10 WAYS TO HELP CHILDREN SETTLE BACK IN TO THEIR USUAL SLEEP ROUTINE
The back to school countdown has well and truly begun. Whilst new uniforms and lunch boxes will definitely be on the ‘to do’ list, one thing parents may want to consider is adjusting children’s sleep back in to their usual routine following the summer of later nights and lazier mornings.
Dave Gibson, sleep expert at London bed makers Warren Evans, shares his sleep adjustment tips to help parents avoid the bedtime battle as the new term begins.
“It’s likely that you are facing two issues when it comes to settling children back in to their usual sleep pattern for school. The first is that the brighter summer nights naturally encourage us to go to bed later (as we would have done prehistorically). The second is that you have probably let the normal bedtime curfew relax in the summer holidays and thus they are getting to bed later, and probably getting up later too.
Getting children back into their normal sleep cycle is vital in terms of making sure they get enough sleep, Recommendations from the National Bed Foundation in USA suggests that children from 5-11 years of age need 10-11 hours and from 11-17 need between 8 ∏ and 9 π hours. However, all kids are different and typically you know your child is getting enough sleep when it’s easy for them to wake up refreshed in the morning.
It’s been shown that children with chronic sleep deprivation are more likely to have difficulties learning, paying attention, and are even more likely to be overweight.
The following tips will help you get your child back into the correct routine and hopefully keep them sleeping well and for the correct amount of time.
1) Adjust bedtime by 15 minutes each day until you reach the ideal time. Once in this pattern it’s important to keep to the same time even at weekends.
2) Make it easier for them to ease into night-time, reduce light towards the end of the day, tilting blinds and keep off any bright overhead lights.
3) Develop a routine of 30 to 45 minutes of calm activities before bed, which can be repeated in the same order such as a bath or reading a story to cue your child’s mind that it is bedtime. One study in America showed that reading as part of a sleep routine got children to sleep faster and they had a better quality of sleep once asleep.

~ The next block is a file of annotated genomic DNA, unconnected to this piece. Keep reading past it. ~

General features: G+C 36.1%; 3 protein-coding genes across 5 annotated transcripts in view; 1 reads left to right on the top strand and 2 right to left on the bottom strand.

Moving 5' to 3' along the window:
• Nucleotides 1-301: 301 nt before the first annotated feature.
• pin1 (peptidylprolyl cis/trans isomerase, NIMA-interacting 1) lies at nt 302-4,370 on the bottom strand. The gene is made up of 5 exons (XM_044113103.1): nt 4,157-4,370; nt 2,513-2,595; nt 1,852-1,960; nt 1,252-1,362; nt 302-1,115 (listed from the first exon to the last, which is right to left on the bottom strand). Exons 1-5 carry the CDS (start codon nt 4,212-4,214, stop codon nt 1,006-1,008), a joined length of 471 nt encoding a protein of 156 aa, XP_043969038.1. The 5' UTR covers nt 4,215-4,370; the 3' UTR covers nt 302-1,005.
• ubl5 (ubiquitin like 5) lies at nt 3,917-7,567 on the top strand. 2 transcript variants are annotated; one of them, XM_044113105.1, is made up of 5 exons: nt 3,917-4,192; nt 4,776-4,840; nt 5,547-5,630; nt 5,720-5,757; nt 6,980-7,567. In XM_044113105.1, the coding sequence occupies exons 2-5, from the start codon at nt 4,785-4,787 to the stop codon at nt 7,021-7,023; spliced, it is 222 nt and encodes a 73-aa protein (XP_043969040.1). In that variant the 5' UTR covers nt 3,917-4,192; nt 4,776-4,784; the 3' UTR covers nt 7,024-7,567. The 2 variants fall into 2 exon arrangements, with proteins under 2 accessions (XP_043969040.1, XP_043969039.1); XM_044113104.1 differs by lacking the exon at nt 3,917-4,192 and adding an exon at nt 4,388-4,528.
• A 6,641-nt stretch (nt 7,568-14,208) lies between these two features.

4) Help them to switch off by limiting the amount of technology in the evening. Don’t let them use TV’s, mobiles, laptops and tablets within an hour of bed as our eyes are sensitive to the ‘blue-light’ they produce which affects our body clock and keeps us awake.
5) Create the right environment in the bedroom by having it set up for good sleep, which is dark, quiet, and cool. Lower body temperatures indicate to the body that it is night-time (i.e. the sun has gone) however have extra blankets on hand in case they get cold in the night.
6) Don’t allow mobile phones in the bedroom. One study of children between 13 and 16 found that 62% of them used their mobile phones in bed, and that even those who used phones in bed less than once a week doubled their chance that they would feel tired the next day.
7) Get your kids to exercise more in the day, as it reduces the time it takes to get to sleep and increases the total time we sleep, although make sure it’s finished about 2 hours before bed, to allow time to settle down.
8) Avoid heavy meals before bedtime and avoid caffeine; both will keep your child awake. If your child is allowed caffeinated drinks they should be avoided within six hours of bed.
9) As soon as your child awakes try to encourage them to get out of bed and into bright light or opening the curtains as soon as possible. This quickly adjusts their melatonin levels and will make it far easier for them to get to sleep in the evening at the right time.
10) Finally, set an example by having your own sleep schedule that you stick to, and don’t try to catch up on sleep at the weekends as it is important that you all maintain your schedules throughout the week.
Read more sleep advice and from Dave on www.warrenevans.com/blog